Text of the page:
#3
      Jen70400 A warm welcome to the forum Jen, thanks for posting. xx
      ​Diagnosed 03/2007. Sporadic Definite ALS/MND Spinal (hand) Onset.
      Eye gaze user - No functional limbs - No speech - Feeding tube - Overnight NIV.

      Comment


        #4
        Originally posted by Jen70400 View Post

        your post looks like you copied it from somewhere ? Please discuss with your neurologist because tt doesn’t seem a reliable source. There is a lot in it that is counter to what my neurologist and neurogenetist say
        Thanks for replying, Jen.
        It's my own prose, but the basic information was of course obtained from the internet.

        From what I have read, c9orf72 expansions are found in a substantial minority of familial ALS cases and a small minority of sporadic ALS cases. My understanding is that roughly 1 in 400 people develop ALS during in their lifetimes. I just came to my figures by doing the maths.

        Here are the 7 individual genetic position results in chromosome 9 reported in various studies to have the strongest statistical relationships to ALS incidence:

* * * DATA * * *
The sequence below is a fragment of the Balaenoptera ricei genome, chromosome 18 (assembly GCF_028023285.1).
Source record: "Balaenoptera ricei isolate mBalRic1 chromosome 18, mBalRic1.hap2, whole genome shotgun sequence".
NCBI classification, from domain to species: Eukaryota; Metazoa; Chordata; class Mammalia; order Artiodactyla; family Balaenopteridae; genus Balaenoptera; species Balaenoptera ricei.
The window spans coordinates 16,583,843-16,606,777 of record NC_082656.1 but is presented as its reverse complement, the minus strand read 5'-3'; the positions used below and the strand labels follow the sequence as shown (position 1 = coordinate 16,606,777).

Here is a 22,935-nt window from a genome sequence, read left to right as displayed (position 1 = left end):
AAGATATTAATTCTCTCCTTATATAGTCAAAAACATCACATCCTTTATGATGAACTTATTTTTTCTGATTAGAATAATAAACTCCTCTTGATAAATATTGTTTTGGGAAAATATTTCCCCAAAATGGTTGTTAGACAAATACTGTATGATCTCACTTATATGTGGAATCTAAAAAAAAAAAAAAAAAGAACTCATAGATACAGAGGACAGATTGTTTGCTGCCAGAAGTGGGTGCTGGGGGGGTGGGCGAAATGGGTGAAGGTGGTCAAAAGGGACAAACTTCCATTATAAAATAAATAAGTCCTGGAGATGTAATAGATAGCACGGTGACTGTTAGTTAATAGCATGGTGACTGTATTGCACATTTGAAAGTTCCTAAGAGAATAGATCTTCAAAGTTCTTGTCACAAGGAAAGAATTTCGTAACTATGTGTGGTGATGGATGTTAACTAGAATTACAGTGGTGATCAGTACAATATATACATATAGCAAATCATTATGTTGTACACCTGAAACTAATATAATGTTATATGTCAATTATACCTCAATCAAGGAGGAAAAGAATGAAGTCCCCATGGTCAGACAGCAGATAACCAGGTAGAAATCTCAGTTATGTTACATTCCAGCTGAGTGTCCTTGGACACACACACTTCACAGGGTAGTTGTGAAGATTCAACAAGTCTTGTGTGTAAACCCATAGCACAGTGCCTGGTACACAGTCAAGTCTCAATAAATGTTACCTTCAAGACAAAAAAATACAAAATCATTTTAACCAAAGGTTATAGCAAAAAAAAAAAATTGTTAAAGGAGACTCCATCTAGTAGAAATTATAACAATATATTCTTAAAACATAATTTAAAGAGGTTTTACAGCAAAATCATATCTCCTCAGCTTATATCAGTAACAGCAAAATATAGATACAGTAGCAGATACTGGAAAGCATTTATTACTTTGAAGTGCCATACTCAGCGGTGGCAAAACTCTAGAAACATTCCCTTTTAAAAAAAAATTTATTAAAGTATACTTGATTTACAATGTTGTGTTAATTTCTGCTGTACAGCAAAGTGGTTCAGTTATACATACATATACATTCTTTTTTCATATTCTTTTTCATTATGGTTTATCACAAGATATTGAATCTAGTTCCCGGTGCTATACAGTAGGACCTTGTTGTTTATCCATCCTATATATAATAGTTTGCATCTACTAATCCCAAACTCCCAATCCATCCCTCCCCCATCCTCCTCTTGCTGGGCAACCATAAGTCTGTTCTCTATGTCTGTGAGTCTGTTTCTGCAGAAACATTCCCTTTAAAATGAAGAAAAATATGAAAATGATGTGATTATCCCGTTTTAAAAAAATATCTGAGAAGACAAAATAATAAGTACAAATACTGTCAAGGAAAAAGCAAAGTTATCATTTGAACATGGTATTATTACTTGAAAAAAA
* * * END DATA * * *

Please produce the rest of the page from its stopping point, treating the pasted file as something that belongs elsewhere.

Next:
rs147211831 ALS risk allele A, genomic location 9:27,436,086
        rs139185008 ALS risk allele C, genomic location 9:27,491,944
        rs2814707 ALS risk allele T, genomic location 9:27,536,399
        rs3849942 ALS risk allele T , genomic location 9:27,543,283
        rs3849943 ALS risk allele C, genomic location 9:27,543,384
        rs147599399 ALS risk allele G, genomic location 9:27,543,631
        rs10967976 ALS risk allele G, genomic location 9:27,544,945
        Each of these risk alleles is reported to be associated with odds ratios of between 1.076 and 1.39. Again, you just need to factor in the reported frequencies in the general population and do the maths.